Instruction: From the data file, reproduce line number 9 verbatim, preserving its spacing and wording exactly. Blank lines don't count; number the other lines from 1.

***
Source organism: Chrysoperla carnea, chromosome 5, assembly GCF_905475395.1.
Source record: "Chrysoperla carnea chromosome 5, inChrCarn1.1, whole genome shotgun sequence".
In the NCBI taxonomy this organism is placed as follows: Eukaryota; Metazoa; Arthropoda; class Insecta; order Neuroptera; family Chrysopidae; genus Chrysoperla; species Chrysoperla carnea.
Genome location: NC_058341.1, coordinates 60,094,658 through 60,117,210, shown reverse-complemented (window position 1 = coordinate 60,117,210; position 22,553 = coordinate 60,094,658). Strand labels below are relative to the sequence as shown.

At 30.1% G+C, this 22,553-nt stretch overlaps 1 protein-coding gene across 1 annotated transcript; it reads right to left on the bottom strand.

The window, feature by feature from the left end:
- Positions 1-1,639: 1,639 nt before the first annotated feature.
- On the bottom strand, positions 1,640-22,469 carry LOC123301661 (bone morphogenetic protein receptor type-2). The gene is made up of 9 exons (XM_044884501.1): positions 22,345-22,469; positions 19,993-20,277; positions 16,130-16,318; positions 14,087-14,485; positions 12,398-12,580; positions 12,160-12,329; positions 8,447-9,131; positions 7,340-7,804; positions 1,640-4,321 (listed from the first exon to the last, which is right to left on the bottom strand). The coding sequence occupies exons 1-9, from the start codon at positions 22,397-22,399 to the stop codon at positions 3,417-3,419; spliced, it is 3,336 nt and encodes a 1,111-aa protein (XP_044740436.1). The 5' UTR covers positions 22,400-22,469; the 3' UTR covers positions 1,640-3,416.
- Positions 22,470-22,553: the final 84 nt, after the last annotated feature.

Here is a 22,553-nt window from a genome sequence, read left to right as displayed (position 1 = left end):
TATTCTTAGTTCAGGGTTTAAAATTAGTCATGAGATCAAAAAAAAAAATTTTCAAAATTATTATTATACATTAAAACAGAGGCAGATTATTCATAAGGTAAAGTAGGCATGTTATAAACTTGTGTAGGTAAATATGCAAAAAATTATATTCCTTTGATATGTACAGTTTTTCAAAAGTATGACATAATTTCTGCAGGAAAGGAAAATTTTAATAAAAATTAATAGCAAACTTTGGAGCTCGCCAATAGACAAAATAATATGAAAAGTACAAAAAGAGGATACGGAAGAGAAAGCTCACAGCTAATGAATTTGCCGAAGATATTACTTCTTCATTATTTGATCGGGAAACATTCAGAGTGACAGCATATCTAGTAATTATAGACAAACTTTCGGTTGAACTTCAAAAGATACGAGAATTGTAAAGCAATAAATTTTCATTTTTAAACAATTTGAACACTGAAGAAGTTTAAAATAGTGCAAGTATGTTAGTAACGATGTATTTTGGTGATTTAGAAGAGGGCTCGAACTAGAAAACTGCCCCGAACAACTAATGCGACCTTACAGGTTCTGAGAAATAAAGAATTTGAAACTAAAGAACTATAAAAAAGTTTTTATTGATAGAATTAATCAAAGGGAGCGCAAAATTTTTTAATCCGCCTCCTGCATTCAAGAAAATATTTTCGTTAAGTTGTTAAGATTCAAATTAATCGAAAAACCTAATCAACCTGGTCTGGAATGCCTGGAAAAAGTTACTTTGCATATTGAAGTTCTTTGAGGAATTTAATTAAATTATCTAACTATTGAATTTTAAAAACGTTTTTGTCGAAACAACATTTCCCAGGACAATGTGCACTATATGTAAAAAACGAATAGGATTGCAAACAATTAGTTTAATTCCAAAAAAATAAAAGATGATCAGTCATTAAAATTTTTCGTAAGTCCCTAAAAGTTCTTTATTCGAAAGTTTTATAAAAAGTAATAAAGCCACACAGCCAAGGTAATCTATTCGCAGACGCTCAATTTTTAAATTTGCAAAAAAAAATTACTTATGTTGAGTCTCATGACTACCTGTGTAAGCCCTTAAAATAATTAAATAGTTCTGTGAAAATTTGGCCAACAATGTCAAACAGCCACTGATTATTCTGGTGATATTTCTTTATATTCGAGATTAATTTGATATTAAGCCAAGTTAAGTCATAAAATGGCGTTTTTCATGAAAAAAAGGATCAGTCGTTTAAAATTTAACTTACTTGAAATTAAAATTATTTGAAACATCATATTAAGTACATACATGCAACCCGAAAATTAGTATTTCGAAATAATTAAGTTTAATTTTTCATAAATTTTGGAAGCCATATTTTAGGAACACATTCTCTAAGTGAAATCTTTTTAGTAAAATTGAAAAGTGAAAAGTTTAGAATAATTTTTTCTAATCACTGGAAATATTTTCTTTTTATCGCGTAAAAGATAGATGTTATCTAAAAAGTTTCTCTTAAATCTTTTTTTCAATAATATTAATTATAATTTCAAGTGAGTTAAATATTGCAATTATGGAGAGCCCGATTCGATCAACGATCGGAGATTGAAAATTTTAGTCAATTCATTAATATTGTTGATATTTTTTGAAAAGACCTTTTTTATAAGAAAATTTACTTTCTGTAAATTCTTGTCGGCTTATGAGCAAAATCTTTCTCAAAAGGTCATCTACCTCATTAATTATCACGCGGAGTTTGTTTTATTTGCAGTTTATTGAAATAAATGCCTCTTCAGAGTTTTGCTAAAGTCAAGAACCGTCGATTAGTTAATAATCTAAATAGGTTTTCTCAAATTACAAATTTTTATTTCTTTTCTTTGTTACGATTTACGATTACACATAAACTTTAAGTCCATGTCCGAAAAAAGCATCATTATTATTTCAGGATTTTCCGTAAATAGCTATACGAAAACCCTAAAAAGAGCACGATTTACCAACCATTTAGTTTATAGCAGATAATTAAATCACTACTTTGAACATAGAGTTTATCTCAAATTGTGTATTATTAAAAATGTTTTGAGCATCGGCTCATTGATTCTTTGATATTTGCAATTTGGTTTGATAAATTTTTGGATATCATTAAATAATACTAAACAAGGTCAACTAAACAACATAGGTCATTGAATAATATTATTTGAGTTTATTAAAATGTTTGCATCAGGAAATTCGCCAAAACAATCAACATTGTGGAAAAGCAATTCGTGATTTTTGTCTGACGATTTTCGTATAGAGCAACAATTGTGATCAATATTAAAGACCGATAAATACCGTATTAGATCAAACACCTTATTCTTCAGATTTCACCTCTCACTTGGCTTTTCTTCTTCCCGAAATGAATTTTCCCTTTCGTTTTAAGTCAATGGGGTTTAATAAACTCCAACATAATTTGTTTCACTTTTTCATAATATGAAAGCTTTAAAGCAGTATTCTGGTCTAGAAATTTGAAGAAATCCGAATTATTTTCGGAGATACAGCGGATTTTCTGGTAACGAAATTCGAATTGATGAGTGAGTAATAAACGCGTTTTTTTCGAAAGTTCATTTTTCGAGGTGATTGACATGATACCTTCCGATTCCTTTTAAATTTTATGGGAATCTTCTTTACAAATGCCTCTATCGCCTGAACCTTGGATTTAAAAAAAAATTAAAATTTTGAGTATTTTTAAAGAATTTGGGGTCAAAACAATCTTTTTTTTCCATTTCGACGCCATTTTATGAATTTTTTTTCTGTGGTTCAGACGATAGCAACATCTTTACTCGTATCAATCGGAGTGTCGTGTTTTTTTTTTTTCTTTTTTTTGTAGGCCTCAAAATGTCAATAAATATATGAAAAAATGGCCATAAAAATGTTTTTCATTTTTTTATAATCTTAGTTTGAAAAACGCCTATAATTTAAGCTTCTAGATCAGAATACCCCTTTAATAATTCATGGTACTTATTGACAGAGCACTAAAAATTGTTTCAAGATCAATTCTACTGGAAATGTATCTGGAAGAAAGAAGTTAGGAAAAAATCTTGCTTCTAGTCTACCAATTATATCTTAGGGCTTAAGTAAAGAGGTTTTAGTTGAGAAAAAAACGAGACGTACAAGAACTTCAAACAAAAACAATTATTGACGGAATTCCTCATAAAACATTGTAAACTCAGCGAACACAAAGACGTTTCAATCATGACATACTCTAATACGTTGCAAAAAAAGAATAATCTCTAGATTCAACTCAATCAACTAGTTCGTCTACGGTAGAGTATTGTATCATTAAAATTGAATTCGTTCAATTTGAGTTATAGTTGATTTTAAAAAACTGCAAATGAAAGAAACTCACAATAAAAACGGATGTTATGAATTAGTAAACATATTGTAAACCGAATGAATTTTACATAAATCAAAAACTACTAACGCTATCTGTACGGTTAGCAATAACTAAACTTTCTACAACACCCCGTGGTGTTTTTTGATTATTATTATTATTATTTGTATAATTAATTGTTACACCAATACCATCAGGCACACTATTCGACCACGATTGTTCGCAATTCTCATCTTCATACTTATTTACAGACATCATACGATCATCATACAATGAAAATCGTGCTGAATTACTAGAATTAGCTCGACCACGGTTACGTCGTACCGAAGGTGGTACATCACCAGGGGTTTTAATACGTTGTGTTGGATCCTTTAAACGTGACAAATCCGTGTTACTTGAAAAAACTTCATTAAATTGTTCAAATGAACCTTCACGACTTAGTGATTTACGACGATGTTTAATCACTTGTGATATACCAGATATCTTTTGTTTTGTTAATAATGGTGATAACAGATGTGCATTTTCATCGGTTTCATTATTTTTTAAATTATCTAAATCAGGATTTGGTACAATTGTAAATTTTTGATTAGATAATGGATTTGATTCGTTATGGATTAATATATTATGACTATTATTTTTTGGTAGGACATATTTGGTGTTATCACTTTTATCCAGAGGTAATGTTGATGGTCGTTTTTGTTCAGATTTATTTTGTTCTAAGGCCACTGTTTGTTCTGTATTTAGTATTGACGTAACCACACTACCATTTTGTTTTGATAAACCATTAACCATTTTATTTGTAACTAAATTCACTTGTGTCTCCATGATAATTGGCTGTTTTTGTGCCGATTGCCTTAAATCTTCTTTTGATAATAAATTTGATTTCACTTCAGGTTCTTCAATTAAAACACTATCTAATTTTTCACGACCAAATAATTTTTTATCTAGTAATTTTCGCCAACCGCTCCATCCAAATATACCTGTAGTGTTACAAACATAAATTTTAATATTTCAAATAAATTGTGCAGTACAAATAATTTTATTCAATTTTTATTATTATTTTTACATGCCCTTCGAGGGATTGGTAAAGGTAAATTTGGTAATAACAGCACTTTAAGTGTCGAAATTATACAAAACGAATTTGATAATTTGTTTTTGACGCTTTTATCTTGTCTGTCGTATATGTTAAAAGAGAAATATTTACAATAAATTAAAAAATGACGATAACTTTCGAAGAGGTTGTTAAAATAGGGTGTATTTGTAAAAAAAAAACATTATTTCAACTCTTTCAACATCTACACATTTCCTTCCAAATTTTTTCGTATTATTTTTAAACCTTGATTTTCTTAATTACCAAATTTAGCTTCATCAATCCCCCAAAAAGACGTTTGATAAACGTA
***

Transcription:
- Positions 22,470-22,553: the final 84 nt, after the last annotated feature.